Monday, June 25, 2012
I was slicing a watermelon today, and another kind of memory came to mind.
A couple of years ago, when my friend Diane was gravely ill with cancer and staying in the hospital, she was craving watermelon. At this point, she was only receiving nourishment intravenously or by sipping a little bit of liquid. Her daughter, the same age as my Katie, and her daughter's father worked hard to find watermelon in early spring so that they could freeze the juice and make watermelon popsicles for her. It was quite a feat, and I know her daughter felt so good to be able to do that for her mother.
I remember being so sad when the realization hit me: "She has actually eaten her last meal? She will never chew any food again? No, this is it. She will never enjoy watermelon or any other food again." I was overcome with grief that she was slipping away, having one worldly delight after another taken from her. And now it was food, one of our most basic needs and pleasures. We take food for granted, we grouse about it, critique it, yammer about it, praise it, obsess about it. We focus our social events around food. Some of our dearest family memories revolve around the sharing of food and then the passing of the recipes to our children.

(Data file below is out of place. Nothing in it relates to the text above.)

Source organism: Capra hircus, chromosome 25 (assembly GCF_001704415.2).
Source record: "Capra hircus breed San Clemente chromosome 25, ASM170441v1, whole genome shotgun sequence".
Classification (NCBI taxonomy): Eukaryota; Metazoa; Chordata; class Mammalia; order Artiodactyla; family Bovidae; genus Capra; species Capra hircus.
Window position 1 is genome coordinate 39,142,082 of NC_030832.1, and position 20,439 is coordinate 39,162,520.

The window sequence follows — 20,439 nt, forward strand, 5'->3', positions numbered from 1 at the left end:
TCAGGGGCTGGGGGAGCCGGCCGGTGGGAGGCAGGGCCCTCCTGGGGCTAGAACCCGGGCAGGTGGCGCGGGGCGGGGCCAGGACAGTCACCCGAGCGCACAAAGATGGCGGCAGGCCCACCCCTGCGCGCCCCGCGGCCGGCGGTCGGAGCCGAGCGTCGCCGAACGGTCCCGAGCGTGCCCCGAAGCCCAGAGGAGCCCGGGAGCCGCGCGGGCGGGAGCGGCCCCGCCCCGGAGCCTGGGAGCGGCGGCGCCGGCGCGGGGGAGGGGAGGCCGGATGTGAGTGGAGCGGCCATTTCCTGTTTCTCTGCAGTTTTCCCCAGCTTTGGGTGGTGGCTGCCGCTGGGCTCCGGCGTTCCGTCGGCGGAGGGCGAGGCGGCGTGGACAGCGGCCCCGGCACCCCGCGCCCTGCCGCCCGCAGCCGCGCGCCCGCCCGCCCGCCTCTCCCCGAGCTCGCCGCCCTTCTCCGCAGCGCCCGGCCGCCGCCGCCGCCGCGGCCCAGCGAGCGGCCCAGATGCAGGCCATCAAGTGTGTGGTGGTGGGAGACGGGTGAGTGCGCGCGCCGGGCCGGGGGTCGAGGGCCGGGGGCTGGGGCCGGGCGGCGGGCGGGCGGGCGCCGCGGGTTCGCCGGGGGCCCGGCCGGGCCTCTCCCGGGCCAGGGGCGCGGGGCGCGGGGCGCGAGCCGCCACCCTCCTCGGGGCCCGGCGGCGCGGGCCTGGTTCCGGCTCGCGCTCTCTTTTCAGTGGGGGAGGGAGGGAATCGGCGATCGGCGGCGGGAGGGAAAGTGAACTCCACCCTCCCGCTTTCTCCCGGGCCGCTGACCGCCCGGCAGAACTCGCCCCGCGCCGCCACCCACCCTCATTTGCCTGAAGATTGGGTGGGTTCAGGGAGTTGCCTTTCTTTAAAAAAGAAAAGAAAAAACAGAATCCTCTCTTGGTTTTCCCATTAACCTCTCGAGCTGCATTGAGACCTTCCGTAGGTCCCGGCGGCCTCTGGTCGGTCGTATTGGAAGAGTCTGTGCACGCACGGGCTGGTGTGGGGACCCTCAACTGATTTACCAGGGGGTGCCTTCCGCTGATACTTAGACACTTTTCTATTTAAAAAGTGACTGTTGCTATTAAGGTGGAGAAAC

To never taste food again--It seemed such a cruel thing to live through before passing. It was hard to watch her body slowly trickle away when she always generated so much so much life and energy. She was one of the most enthusiastic people I've ever known.
So when I sink my teeth into a triangle of watermelon now, I think of Diane, and for a moment, I re-live the grief of the watermelon moment. But then I remember that the best way I can move on and still cherish her is to live in the moment the way she did, to really appreciate and enjoy things. Don't get me wrong; she made plans like everyone else. But she had a wonderful ability to be in the moment, to be "into" whomever she was conversing with, to be "into" whatever activity we were doing (such as Girls Group day at the lake) or to be "into" whatever we were enjoying, like rich holiday foods or refreshing watermelon.
Since that time, I have never taken a piece of juicy watermelon for granted again. The bigger lessons for me throughout the journey with Diane are too numerous to go into here, but the smaller ones are meaningful, too.
Like how to really appreciate a red, sweet bite of summer. Diane, I love and miss you!